Question: “How do I conduct a long-distance job-search?”
by Randall S. Hansen, Ph.D.
A long-distance job-search is almost always more difficult than a local job-search. It often requires a lot more preparation and organization as well. You should anticipate making one or more trips to the new location before you move — if possible.
Here’s a quick outline of how you should prepare for — and conduct — a long-distance job-search:
First, learn as much as possible about your new location. Research employers, housing, cost of living, quality of life, school systems, and the like.
Second, devise a relocation strategy. Set aside a relocation fund — or develop a budget to begin putting aside funds. You’ll want to make at least one trip to conduct interviews, expand your network, and examine neighborhoods and living conditions.
Third, begin developing job leads. Developing leads from a distance is really no different from doing so locally. Here are some possible sources of job leads:
- Current network — and new network of contacts in new locale
- Major employers in the new location
- Geographic-specific job sites
- Newspaper classified job sites
- Career services offices of local colleges/universities
- Headhunters and recruiters
- Temporary agencies in your new locale
Fourth, plan a strategy for convincing employers to conduct an initial interview with you by phone or other long-distance means. In cover letters to employers, state that you are relocating to the area. Try to bunch several interviews together to make a trip to the new location as cost-efficient as possible.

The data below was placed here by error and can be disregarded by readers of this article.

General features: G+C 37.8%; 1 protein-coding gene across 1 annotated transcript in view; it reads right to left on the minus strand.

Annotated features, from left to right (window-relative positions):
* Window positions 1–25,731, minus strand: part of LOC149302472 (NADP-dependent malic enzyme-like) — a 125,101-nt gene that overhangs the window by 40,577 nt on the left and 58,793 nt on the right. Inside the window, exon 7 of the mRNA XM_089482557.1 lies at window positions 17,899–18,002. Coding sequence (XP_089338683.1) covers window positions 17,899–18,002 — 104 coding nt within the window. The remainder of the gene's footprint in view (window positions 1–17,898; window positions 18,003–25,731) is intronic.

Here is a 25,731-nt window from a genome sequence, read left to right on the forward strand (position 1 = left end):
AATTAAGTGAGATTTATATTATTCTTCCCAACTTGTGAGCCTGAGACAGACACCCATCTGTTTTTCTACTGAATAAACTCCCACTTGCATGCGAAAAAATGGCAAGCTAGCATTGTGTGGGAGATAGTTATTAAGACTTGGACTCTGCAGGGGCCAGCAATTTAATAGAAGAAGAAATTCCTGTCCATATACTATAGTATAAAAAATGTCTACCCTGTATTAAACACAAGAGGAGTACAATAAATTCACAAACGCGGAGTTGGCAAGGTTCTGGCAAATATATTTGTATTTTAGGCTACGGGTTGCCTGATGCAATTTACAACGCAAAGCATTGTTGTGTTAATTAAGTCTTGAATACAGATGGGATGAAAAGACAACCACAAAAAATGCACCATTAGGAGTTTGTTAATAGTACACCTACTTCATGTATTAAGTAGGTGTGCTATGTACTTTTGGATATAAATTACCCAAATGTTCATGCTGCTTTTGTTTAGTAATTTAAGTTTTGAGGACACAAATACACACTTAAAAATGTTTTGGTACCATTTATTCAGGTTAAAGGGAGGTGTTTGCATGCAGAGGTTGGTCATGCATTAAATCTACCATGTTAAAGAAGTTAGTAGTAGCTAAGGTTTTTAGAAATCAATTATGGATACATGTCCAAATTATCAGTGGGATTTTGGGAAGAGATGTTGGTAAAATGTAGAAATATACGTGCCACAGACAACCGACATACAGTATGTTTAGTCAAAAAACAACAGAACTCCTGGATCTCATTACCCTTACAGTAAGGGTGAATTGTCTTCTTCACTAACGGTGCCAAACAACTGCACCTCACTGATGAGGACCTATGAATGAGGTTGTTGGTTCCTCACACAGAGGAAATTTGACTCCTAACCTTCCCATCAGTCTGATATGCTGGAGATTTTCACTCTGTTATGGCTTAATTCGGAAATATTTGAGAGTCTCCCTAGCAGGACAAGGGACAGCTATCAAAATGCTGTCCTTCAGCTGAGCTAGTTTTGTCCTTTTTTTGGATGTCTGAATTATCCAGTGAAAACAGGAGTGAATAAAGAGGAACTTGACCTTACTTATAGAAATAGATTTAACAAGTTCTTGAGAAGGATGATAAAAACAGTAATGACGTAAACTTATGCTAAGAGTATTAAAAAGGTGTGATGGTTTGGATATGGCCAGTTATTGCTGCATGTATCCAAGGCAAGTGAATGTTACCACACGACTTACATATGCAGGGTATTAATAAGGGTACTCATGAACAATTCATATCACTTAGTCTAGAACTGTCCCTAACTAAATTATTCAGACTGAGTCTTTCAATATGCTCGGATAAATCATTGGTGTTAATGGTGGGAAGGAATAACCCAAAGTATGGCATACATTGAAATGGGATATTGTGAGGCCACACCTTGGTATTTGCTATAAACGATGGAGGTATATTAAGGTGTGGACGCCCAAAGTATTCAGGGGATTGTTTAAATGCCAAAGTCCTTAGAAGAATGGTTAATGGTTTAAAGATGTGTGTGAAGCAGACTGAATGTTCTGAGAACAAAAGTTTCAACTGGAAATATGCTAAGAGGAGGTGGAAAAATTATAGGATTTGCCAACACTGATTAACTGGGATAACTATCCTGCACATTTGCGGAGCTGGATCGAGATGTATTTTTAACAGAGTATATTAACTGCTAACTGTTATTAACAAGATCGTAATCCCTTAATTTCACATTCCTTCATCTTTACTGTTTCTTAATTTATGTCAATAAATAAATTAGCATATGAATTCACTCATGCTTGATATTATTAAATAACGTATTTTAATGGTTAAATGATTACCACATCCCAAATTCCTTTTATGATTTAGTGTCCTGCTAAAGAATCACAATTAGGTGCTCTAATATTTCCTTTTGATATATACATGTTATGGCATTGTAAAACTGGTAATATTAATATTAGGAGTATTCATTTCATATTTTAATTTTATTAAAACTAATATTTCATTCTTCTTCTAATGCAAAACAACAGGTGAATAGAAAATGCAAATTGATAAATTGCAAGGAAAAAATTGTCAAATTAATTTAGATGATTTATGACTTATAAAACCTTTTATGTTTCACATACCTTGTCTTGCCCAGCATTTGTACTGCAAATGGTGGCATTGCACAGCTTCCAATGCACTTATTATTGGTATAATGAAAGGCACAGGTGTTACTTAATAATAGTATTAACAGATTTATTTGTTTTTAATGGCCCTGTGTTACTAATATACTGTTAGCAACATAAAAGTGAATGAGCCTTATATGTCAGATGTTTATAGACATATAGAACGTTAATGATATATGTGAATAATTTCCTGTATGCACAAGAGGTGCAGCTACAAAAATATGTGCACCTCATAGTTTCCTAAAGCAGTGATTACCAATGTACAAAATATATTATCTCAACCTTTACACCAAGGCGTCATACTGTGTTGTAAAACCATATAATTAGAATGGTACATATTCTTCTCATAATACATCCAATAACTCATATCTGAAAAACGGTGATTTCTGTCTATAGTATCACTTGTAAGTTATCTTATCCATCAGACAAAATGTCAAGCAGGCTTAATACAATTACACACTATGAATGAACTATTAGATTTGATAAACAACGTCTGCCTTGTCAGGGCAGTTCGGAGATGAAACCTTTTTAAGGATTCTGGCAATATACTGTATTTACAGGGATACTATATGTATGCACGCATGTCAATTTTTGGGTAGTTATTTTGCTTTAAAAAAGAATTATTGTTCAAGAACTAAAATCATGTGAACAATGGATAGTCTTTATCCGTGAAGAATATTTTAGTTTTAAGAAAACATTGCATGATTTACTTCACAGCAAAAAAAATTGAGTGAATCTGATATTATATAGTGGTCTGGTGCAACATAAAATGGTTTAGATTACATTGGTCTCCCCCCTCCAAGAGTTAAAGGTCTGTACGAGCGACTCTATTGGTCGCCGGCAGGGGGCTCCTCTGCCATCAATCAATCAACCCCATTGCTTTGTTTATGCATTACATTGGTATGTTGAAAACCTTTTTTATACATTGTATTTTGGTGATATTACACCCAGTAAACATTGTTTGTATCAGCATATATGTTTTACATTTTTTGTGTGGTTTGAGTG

Fifth, remember to follow-up all job leads and job interviews. Send thank-you notes. You’ll need to be even more proactive and aggressive with a long-distance job-search than with a local job-search.
Sixth, don’t let yourself get too discouraged. If you can afford it, you’ll find job-hunting much easier once you move to your new location. While not financially feasible for many job-seekers, job-hunting is always easier to plan and schedule when you are currently living where you are seeking a new job.
For many more tips and resources, read our article: New City, New Job: How to Conduct a Long-Distance Job Search.
This article is part of a series from The Career Doctor’s Cures & Remedies to Quintessentially Perplexing Career and Job-Hunting Ailments. Read more.
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Dr. Randall S. Hansen is a nationally recognized career and job-search expert. He is founder of Quintessential Careers, one of the oldest and most comprehensive career development sites on the Web, as well CEO of EmpoweringSites.com. He is also founder of MyCollegeSuccessStory.com and EnhanceMyVocabulary.com. He is publisher of Quintessential Careers Press, including the Quintessential Careers electronic newsletter, QuintZine. Dr. Hansen is also a published author, with several books, chapters in books, and hundreds of articles. He’s often quoted in the media and conducts empowering workshops around the country. Finally, Dr. Hansen is also an educator, having taught at the college level for more than 15 years. Visit his personal Website or reach him by email at randall(at)quintcareers.com. Check out Dr. Hansen on GooglePlus.
Questions about some of the terminology used in this article? Get more information (definitions and links) on key college, career, and job-search terms by going to our Job-Seeker’s Glossary of Job-Hunting Terms.
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